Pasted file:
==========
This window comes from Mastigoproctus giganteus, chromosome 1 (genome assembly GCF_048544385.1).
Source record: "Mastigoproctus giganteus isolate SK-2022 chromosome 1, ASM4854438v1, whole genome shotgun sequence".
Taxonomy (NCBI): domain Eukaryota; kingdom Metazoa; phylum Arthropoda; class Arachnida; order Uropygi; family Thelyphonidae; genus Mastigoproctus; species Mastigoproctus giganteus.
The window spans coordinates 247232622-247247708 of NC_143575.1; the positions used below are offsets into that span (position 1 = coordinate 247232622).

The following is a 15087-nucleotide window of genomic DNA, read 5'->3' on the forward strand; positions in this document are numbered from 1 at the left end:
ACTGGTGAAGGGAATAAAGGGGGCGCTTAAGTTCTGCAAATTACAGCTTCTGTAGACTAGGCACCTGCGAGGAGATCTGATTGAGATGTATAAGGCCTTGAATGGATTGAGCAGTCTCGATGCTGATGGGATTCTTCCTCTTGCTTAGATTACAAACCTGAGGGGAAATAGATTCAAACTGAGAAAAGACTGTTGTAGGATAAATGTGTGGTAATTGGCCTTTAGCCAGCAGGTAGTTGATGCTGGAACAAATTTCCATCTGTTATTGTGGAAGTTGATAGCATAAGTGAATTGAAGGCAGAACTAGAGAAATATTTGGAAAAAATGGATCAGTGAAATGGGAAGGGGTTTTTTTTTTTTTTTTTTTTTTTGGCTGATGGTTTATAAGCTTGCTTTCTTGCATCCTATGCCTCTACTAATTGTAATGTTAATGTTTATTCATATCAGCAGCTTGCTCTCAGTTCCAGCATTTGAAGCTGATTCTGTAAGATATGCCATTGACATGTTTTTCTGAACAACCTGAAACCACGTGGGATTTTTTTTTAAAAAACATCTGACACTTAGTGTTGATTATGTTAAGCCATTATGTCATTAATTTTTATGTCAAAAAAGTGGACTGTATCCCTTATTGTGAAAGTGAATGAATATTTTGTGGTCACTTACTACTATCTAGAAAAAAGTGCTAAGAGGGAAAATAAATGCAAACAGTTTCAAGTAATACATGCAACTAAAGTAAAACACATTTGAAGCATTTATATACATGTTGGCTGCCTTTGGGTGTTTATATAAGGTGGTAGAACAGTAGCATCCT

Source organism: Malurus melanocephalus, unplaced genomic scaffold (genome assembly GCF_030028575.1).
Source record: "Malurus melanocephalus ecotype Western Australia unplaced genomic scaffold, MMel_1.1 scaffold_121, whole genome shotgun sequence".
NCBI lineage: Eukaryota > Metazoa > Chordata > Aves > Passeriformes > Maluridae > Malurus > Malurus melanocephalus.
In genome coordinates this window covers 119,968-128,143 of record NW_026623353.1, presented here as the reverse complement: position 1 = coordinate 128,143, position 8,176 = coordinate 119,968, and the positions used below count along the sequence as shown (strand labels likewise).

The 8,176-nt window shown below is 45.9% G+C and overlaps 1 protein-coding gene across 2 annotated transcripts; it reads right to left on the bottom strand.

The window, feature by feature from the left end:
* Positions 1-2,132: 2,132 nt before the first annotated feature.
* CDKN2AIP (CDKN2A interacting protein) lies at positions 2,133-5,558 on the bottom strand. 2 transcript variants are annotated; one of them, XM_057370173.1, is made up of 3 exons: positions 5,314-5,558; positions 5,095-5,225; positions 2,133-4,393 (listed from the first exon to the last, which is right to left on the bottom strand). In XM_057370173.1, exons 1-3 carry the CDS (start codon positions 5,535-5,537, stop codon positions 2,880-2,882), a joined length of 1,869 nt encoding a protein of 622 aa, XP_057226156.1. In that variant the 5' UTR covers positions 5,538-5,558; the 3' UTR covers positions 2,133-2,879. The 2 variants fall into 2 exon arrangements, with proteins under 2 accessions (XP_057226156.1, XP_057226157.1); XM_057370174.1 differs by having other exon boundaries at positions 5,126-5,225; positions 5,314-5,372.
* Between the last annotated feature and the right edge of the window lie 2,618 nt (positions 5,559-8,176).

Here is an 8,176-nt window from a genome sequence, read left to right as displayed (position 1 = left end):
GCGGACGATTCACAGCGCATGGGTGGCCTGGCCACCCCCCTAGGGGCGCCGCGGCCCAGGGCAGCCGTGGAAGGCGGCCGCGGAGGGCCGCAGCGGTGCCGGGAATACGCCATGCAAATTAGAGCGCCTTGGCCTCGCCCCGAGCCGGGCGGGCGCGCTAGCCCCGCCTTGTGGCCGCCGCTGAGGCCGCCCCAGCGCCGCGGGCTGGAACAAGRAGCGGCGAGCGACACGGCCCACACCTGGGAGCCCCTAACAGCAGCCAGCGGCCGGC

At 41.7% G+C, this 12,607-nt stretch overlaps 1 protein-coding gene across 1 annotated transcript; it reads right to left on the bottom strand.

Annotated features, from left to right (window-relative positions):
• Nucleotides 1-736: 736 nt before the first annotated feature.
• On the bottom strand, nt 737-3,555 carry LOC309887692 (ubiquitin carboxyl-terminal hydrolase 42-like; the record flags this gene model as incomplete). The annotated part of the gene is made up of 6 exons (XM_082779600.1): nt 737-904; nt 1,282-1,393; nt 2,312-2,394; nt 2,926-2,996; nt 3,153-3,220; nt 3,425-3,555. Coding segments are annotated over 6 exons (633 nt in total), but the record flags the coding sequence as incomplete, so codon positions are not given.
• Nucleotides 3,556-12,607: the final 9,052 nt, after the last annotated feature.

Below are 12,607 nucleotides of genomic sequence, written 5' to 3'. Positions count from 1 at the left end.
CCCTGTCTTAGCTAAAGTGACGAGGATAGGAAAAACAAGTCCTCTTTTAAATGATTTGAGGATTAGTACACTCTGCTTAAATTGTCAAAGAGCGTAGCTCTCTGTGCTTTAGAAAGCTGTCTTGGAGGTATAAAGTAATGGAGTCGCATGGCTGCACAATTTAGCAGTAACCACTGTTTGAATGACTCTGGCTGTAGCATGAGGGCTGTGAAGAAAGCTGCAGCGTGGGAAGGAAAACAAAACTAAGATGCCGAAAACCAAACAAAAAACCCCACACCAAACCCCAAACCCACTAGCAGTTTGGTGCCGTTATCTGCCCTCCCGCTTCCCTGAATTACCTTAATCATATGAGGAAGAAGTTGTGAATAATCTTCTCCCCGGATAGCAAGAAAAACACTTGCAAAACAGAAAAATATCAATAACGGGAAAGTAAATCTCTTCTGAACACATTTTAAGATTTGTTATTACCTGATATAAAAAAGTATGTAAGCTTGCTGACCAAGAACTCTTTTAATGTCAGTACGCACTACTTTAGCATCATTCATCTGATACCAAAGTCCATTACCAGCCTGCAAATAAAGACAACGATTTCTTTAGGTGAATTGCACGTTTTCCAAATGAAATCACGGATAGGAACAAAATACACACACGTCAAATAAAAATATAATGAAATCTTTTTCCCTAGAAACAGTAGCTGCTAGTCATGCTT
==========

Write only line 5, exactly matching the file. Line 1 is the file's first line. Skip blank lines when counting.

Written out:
The following is a 15087-nucleotide window of genomic DNA, read 5'->3' on the forward strand; positions in this document are numbered from 1 at the left end: